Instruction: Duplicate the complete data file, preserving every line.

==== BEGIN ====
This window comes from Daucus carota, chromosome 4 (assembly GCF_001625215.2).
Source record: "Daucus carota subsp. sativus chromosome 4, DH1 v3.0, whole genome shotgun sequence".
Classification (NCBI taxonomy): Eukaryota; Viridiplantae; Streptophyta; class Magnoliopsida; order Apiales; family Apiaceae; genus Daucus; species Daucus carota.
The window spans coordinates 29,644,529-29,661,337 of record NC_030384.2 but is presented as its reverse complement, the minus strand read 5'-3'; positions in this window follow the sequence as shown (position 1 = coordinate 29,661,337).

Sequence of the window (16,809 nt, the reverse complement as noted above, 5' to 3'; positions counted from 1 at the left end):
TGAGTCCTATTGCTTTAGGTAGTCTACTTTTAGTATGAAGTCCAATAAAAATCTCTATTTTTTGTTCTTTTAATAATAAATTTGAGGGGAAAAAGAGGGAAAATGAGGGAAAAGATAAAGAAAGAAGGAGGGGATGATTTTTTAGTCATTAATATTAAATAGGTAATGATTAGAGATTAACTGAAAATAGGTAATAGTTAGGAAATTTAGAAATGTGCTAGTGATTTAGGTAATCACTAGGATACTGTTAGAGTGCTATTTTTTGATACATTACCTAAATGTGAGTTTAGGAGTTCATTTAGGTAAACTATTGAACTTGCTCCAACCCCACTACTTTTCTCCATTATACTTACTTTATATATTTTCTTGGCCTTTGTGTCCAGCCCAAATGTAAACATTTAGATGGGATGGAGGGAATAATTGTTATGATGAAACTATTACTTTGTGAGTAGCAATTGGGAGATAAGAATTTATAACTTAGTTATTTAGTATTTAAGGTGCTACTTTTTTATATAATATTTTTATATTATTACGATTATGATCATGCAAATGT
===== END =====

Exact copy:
This window comes from Daucus carota, chromosome 4 (assembly GCF_001625215.2).
Source record: "Daucus carota subsp. sativus chromosome 4, DH1 v3.0, whole genome shotgun sequence".
Classification (NCBI taxonomy): Eukaryota; Viridiplantae; Streptophyta; class Magnoliopsida; order Apiales; family Apiaceae; genus Daucus; species Daucus carota.
The window spans coordinates 29,644,529-29,661,337 of record NC_030384.2 but is presented as its reverse complement, the minus strand read 5'-3'; positions in this window follow the sequence as shown (position 1 = coordinate 29,661,337).

Sequence of the window (16,809 nt, the reverse complement as noted above, 5' to 3'; positions counted from 1 at the left end):
TGAGTCCTATTGCTTTAGGTAGTCTACTTTTAGTATGAAGTCCAATAAAAATCTCTATTTTTTGTTCTTTTAATAATAAATTTGAGGGGAAAAAGAGGGAAAATGAGGGAAAAGATAAAGAAAGAAGGAGGGGATGATTTTTTAGTCATTAATATTAAATAGGTAATGATTAGAGATTAACTGAAAATAGGTAATAGTTAGGAAATTTAGAAATGTGCTAGTGATTTAGGTAATCACTAGGATACTGTTAGAGTGCTATTTTTTGATACATTACCTAAATGTGAGTTTAGGAGTTCATTTAGGTAAACTATTGAACTTGCTCCAACCCCACTACTTTTCTCCATTATACTTACTTTATATATTTTCTTGGCCTTTGTGTCCAGCCCAAATGTAAACATTTAGATGGGATGGAGGGAATAATTGTTATGATGAAACTATTACTTTGTGAGTAGCAATTGGGAGATAAGAATTTATAACTTAGTTATTTAGTATTTAAGGTGCTACTTTTTTATATAATATTTTTATATTATTACGATTATGATCATGCAAATGT